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4,000 expected for Thanksgiving at the Midnight Mission

4,000 expected for Thanksgiving at the Midnight Mission
It was a makeshift banquet hall on asphalt. Tables were decked with yellow and orange paper and an arrangement of dried flowers. Hundreds of volunteers scurried around offering plates laden with turkey, ham, stuffing and gravy. Onstage, a band played a mix of jazz and funk.

Thanksgiving at the Midnight Mission on Skid Row was underway.

About 4,000 people, many of them homeless, were expected to arrive Thursday at a cordoned-off section of 6th Street for a free, hot meal. On hand was a staggering amount of food, including 4,000 pounds of turkey, 3,000 bread rolls, 700 pounds of candied yams, 400 pies and 15 gallons of gravy.

But what was most impressive to some diners was the festive environment and the chance to experience holiday cheer with others.

“The atmosphere, the people, the way they treat you, the music -- you don’t always get this,” said Oliver Taylor, 65, after he was handed a red velvet cupcake and a plate that included green beans and candied yams.

Larry Adamson, president and chief executive of the mission, said the organization aims to go big when it comes to their annual Thanksgiving meal.

“I want them to experience what perhaps you and I get to experience when we go home –- that sense of community and family,” he said. “Making this more special than a normal day is, I think, our obligation.”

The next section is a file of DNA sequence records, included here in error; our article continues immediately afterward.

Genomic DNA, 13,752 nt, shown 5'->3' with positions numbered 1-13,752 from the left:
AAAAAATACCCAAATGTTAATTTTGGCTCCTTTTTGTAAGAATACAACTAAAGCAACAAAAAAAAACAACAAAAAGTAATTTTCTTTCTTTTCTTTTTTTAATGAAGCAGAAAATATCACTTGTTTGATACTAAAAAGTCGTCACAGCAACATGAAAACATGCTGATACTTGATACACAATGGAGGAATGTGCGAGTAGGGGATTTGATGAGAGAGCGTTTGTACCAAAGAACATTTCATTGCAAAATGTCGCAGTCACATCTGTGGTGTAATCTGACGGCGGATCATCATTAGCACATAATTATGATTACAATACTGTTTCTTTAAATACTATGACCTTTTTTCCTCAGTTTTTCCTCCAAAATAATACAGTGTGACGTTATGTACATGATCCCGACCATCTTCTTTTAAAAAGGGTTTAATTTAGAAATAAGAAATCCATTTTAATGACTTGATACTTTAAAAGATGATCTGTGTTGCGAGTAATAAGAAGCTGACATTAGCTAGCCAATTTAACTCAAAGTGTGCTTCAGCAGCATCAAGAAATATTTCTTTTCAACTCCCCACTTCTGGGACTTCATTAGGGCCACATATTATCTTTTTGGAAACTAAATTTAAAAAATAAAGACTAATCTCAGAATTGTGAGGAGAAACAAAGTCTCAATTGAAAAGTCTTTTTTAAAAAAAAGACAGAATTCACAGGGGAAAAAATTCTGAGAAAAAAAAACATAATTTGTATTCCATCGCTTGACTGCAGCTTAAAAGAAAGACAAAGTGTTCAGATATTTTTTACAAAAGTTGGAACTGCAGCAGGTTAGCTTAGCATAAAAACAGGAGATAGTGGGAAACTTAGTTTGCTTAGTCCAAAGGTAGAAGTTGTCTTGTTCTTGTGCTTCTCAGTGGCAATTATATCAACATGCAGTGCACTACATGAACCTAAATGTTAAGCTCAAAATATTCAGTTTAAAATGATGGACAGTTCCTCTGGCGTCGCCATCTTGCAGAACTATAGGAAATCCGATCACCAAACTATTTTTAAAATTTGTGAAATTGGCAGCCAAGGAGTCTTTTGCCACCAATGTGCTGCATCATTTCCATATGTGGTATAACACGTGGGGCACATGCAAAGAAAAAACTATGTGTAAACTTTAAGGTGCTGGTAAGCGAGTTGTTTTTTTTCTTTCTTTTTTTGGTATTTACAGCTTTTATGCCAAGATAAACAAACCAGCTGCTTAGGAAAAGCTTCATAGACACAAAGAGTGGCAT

Guests appeared to enjoy the ambience and the chance to be served as if in a restaurant. Some requested seconds and thirds.

“The turkey, wooo!” said Toni Freeman, 56, with a grin. “And that dressing? That was smokin’.” She had made sure to bring along a roll of aluminum foil for her leftovers.

Beside her sat Pat Loken, who made sure to keep her cart of blankets, clothes and toiletries beside her. When she finished eating, the 60-year-old grabbed her cart and went to stand in a long line to grab another meal to go.  

Loken lost her job as a janitor at a warehouse this year. She lived for a while at a motel and then moved to her car. She got a bed at the Midnight Mission a week ago.

“Don’t lose your job,” she said. “You’ll end up like me.”

Holidays make Loken think of her husband, who died of cancer four years ago. She has no children and hasn’t kept in touch with other family members. She was grateful for the Thanksgiving celebration to keep her mind busy.

“Even though I’m not with family at least I’m not alone,” Loken said. “This is helping me keep my spirits somewhat up so I don’t cry my eyes out. I was just about to start crying standing here in this line.”

Just then a familiar white-haired man making his way down the line appeared by Loken’s side. “Wanna spoil your appetite?” he asked, holding up a basket filled with bags of M&Ms.

Loken gasped and cracked a broad smile. “Hey, Dick Van Dyke! I used to watch your show! Hey buddy!”

She reached out and gave him a hearty hug. “That was Dick Van Dyke!” she said as the famous actor continued with his volunteer duties.

Then she stepped back in line, a smile still on her face.

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San Francisco workers may be reimbursed on same-sex couple benefits

-- Corina Knoll

Photo: Actor Dick Van Dyke chats with Skid Row resident Terri Hughes, 44, during the Midnight Mission's Thanksgiving Day meal. Credit: Myung J. Chun / Los Angeles Times

 
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